Legco chief bides his time on race
Legislative Council president Tsang Yok-sing yesterday appeared to take a step back from the race for chief executive, just two days after his dramatic announcement that he was considering running.
Tsang cited a South China Morning Post poll which found he was the least popular candidate to replace scandal-hit front runner Henry Tang Ying-yen in the March 25 poll as one factor that might keep him out of the race. Tsang also says he will struggle to prepare a full policy platform in the 10 days before nominations close.
His comments came despite the support of his party, the Democratic Alliance for the Betterment and Progress of Hong Kong, whose chairman Tam Yiu-chung yesterday promised Tsang his backing if he chose to run.
The poll, widely quoted by other media yesterday, found that only 5.9 per cent of the 516 people questioned by the University of Hong Kong wanted to see Tsang replace Tang, behind Beijing loyalist Rita Fan Hsu Lai-tai and lawmaker Regina Ip Lau Suk-yee, who received 24.1 and 21.1 per cent of support respectively. Ip says she may join the race, while Fan, who ruled herself out of the running last year, has remained silent since the row over an illegal basement under a Kowloon Tong house owned by the Tang family erupted last week.
'Anyone wanting to stand for election should, first and foremost, think highly on public support,' Tsang said. '[The low support] is one of my considerations. At this moment, I do not have a complete manifesto,' he said. Asked if he had a deadline for a decision, Tsang said only that he would decide before the end of the nomination period.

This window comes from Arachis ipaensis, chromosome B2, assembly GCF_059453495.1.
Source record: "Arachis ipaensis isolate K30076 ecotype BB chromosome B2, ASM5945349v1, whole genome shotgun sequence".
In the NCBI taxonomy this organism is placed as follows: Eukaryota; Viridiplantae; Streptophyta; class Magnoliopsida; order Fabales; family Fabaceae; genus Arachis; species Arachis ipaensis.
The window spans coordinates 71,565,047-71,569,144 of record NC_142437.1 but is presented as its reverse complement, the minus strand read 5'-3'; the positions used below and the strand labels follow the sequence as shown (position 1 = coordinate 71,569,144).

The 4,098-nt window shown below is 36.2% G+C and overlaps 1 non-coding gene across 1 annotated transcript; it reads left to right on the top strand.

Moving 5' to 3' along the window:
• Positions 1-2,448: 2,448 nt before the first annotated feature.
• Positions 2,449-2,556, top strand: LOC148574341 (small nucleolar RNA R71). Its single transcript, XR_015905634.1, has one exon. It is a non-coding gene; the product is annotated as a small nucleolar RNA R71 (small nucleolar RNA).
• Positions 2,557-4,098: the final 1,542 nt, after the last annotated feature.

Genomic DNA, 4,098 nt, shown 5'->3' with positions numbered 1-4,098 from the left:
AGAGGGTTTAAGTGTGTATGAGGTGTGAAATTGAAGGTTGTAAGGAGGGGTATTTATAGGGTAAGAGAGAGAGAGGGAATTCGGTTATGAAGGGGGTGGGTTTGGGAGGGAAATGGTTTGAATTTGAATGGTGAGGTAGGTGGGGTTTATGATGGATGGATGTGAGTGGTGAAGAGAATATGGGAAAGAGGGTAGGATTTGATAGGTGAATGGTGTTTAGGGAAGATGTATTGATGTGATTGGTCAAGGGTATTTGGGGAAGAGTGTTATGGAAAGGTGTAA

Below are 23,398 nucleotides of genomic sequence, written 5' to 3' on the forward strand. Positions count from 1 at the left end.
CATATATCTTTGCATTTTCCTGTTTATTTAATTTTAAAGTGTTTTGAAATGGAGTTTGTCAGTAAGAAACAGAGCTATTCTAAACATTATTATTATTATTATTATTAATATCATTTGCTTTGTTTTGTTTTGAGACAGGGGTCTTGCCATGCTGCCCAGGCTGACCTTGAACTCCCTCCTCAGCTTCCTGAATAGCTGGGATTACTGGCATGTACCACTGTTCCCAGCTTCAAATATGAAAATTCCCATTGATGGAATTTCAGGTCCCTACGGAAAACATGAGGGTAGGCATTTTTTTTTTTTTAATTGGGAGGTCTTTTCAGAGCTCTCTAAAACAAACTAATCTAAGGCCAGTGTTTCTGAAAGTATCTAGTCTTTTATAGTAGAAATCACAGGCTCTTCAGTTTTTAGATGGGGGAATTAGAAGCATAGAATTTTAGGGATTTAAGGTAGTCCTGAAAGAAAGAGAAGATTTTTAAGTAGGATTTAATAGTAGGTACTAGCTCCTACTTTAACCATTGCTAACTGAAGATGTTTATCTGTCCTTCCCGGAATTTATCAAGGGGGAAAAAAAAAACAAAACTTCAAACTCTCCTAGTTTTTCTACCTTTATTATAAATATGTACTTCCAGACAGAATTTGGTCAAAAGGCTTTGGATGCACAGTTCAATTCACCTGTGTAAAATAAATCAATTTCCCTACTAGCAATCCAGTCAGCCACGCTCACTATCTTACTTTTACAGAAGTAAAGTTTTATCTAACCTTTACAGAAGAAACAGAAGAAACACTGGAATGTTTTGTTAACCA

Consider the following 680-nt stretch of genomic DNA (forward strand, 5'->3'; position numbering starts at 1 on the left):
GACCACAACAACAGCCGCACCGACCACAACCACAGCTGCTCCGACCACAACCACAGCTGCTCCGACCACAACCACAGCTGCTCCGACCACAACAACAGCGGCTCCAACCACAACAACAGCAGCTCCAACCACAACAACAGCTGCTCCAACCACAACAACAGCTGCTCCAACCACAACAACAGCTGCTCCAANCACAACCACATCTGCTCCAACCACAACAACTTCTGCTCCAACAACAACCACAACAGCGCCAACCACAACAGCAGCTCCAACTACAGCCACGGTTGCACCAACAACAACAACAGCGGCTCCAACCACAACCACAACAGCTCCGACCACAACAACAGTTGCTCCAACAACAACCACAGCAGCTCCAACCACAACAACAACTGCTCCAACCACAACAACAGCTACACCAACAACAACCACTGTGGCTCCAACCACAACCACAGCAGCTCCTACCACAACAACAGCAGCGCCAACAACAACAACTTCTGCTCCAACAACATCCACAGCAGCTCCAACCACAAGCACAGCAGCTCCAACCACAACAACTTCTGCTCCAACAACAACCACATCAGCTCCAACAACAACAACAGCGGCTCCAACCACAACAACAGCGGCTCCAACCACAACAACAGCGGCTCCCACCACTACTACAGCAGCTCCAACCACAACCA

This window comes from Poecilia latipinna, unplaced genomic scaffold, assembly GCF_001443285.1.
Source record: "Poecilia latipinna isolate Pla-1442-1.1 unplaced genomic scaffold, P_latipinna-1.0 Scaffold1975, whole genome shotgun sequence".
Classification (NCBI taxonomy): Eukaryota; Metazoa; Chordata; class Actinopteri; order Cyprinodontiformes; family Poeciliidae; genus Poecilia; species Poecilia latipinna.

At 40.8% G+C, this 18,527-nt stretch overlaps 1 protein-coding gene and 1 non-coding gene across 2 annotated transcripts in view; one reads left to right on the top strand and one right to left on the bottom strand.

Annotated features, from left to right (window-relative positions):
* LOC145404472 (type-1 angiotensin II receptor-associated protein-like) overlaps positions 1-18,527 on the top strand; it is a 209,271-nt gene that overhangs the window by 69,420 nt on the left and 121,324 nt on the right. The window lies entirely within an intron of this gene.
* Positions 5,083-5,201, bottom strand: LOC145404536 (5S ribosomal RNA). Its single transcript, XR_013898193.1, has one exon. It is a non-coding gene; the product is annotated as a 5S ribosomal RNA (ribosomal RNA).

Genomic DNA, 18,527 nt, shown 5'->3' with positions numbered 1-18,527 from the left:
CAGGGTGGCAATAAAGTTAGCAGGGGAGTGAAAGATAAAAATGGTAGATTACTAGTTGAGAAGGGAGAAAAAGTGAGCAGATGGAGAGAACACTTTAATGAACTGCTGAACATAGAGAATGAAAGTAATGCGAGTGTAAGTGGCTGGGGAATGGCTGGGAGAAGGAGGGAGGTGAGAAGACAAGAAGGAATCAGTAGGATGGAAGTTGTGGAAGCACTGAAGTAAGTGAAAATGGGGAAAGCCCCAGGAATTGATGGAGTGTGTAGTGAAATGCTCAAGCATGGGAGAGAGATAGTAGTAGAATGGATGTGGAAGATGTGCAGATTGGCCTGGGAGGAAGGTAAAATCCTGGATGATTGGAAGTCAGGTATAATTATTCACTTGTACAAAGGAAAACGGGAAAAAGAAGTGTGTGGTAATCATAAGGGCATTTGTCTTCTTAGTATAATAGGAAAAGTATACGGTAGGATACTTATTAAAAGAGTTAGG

He said on Friday he was seriously considering running after a 'dramatic turn' in the race, thought to be the revelations over Tang's basement, the subject of an investigation by the Buildings Department.
A former chairman of the Democratic Alliance for the Betterment of Hong Kong, a forerunner of the DAB, Tsang said his party was a 'readily available election machine'. He would not, however, ask DAB members who nominated Tang or rival Leung Chun-ying to switch their nomination to him for 'integrity' reasons.
Veteran Beijing loyalist Ng Hon-mun, who has close ties to Tsang, believes Tsang is unlikely to run given the short timescale.
China-watcher Johnny Lau Yui-siu said Tsang's behaviour was a smokescreen for Beijing to analyse its next move. Most of the 1,200-strong Election Committee is made up of Beijing loyalists. 'If Tang can withstand public pressure Tsang would not need to join the race,' Lau said. 'If Tang cannot recover from the damage, Beijing needs to touch base with the big business players on whether they can accept [former Executive Council convenor] Leung. If both options fail, Tsang can emerge as the acceptable choice.'
The poll found more than 50 per cent of respondents believed Tang should withdraw from the race. Tang's office yesterday rejected this. The only candidate officially nominated for the race so far is Democratic Party chairman Albert Ho Chun-yan.
Twenty-eight pan-democratic members of the Election Committee's social welfare subsector issued a joint statement yesterday urging Tang to quit immediately. They said they did not believe his apology over the property scandal was sincere.
The size, in square feet, of the basement found to have been added illegally at Henry Tang's home in Kowloon Tong